HONG KONG • China's effort to cut the burden of insolvent companies weighing on its slowing economy has kicked into higher gear, with a slew of bankruptcy filings that are set to enrich the case history of debt resolutions for bond investors.
Local courts have accepted or plan to accept at least five bankruptcy applications from firms that defaulted on publicly issued bonds since early last month.
That is roughly on a par with the number seen over the previous four years.
The new pace may continue: China's top planning body called on Dec 4 for local officials to clean up the debt of firms with excess production capacity or insolvent balance sheets by 2020.
The bad news is that some bond holders may find they are going to get less back from defaulted issuers than they anticipated. The good news: There is likely to be swifter resolution once court procedures take over from ad hoc workout negotiations. And the process will give both creditors and debtors the chance to gain experience in restructuring obligations, little more than four years after China began embracing the concept of defaults in the world's third-largest bond market.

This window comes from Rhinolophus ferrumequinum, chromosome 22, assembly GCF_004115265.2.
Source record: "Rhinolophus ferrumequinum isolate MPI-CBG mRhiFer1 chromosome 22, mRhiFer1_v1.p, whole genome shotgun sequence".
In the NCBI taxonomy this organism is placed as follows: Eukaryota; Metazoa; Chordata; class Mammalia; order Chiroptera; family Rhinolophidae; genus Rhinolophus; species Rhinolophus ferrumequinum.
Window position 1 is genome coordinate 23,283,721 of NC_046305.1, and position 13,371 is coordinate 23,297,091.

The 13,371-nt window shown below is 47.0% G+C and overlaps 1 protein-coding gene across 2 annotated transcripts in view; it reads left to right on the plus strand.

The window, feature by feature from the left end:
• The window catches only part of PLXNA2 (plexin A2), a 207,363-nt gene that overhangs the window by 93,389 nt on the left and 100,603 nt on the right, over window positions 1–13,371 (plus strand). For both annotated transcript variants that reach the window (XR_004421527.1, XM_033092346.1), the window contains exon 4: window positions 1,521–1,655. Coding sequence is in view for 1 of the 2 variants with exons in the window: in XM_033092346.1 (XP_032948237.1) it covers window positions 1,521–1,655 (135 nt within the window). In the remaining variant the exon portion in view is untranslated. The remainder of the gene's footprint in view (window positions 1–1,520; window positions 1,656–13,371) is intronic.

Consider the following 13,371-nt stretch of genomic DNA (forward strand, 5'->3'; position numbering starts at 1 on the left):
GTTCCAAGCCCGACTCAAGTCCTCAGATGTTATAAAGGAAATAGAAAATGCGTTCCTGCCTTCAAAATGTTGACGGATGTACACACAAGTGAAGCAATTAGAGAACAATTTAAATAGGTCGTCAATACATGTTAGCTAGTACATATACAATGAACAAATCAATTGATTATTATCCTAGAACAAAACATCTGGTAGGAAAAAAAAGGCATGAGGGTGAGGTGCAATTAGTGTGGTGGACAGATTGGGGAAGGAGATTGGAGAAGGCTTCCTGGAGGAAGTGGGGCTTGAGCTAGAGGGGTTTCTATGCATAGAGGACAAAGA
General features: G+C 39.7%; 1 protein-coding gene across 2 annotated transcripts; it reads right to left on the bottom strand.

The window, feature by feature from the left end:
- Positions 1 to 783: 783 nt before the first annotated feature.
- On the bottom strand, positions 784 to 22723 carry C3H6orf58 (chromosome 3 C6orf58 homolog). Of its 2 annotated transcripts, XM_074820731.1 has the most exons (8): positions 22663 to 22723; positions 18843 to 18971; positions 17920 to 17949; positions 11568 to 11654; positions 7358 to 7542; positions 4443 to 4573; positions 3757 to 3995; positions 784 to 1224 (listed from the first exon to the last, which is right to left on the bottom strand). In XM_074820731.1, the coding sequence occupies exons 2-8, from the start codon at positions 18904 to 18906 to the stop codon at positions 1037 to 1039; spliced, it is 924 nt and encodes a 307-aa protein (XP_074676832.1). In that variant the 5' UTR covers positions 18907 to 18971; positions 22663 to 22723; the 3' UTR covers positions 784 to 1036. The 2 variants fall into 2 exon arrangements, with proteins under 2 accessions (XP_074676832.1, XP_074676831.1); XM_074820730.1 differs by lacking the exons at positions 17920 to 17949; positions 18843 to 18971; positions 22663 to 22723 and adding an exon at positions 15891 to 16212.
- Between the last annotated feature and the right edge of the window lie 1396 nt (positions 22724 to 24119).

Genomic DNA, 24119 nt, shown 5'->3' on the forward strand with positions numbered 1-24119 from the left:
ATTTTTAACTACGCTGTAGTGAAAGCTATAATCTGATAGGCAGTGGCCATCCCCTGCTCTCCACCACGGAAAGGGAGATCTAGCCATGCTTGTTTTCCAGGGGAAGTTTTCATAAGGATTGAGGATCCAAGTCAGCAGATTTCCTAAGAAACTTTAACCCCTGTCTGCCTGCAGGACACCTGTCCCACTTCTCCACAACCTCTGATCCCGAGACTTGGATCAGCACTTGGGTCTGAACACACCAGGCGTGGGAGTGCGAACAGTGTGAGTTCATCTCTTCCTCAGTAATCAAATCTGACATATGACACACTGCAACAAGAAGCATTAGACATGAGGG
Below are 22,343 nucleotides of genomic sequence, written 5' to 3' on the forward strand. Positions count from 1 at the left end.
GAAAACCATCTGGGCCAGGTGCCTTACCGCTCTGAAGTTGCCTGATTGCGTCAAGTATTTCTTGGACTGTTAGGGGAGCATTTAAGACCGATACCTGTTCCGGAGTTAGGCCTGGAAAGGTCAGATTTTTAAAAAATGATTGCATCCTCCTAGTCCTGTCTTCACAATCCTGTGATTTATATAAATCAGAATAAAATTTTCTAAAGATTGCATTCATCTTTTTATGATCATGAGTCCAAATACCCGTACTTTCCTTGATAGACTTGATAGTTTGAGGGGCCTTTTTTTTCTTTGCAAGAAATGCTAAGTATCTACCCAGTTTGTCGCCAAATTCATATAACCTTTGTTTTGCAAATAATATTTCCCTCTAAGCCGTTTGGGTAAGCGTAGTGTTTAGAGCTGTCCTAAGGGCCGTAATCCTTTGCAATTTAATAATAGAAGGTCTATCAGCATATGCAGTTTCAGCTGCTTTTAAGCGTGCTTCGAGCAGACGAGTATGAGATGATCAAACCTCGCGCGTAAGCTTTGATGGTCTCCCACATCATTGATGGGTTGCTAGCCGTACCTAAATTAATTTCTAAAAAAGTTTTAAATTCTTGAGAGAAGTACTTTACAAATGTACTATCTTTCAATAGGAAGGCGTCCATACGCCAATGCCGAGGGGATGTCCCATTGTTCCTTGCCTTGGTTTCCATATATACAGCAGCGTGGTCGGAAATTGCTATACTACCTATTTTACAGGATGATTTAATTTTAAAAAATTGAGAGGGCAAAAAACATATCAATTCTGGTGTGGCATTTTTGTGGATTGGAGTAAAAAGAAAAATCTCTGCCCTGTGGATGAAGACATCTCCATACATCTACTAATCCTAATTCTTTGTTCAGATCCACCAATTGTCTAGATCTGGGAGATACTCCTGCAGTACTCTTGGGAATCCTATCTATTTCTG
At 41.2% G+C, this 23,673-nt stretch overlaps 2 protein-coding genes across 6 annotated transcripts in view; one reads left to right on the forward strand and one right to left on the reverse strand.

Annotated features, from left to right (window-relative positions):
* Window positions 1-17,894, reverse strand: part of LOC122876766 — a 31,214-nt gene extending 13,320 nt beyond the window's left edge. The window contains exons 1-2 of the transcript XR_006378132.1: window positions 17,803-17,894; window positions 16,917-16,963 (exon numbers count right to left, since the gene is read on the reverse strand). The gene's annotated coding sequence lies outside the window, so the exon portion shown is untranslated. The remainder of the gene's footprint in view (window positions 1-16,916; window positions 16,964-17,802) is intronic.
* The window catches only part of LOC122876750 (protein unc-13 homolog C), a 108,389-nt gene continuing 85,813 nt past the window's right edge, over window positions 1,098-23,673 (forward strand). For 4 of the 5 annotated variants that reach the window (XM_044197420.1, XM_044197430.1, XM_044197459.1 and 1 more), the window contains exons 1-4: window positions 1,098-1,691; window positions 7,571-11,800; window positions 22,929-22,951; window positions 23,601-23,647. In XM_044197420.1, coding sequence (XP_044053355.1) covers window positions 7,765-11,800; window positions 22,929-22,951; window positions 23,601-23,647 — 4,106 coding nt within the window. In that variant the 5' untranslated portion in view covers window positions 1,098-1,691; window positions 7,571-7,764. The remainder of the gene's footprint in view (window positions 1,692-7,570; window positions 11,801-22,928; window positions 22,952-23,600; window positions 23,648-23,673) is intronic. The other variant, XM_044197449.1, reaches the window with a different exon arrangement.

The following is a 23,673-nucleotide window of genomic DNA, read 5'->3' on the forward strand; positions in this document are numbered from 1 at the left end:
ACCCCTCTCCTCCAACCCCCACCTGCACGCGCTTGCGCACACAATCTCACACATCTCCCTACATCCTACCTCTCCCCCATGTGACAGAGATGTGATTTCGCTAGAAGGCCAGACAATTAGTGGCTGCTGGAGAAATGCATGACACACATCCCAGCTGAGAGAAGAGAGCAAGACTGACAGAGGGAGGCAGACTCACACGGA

"Bond holders could face considerable losses after bankruptcy proceedings, but what is more important is that they can learn how to fight for their rights via the legal system, and how to choose among debt proposals," said associate managing director Ivan Chung of Moody's Investors Service in Hong Kong.
As with many things in China, government direction is probably behind the latest development, market players say.
China is steadily encouraging a financial system where the pricing of credit bears more relation to the risk of the borrower. The local and central authorities have for decades moved to support - or press creditors to support - troubled companies that could fuel unemployment and social unrest if they collapsed.
"Usually, local governments would allow firms or creditors to file for bankruptcy proceedings only if they couldn't come to any agreement with financial institutions and other creditors after long negotiations," said Chinese law firm Rolmax's Shanghai-based senior partner Chen Sheng.
Some creditors will probably have bigger losses than they expected, he also said. Average recovery rates for unsecured creditors in liquidation cases might be 10 per cent to 15 per cent, he said.
China's bankruptcy law has been in place for more than a decade, though corporate bond defaults in the modern era began only in 2014.
This year, issuers have reneged on payments on a record 103 billion yuan (S$20.5 billion) of local bonds, adding to the need for clear procedures.
Workout plans of only three bond delinquents have been made public after they went through a court restructuring, with Dongbei Special Steel Group perhaps the best known.
"Resorting to bankruptcy proceedings is an effective way for bond holders to protect their interest, although it is time-consuming and the recovery rate is uncertain," said vice-general manager of fixed income Sun Chao of Changjiang Securities in Shanghai.
"No matter if issuers end up being restructured or being liquidated, bond holders can get something back."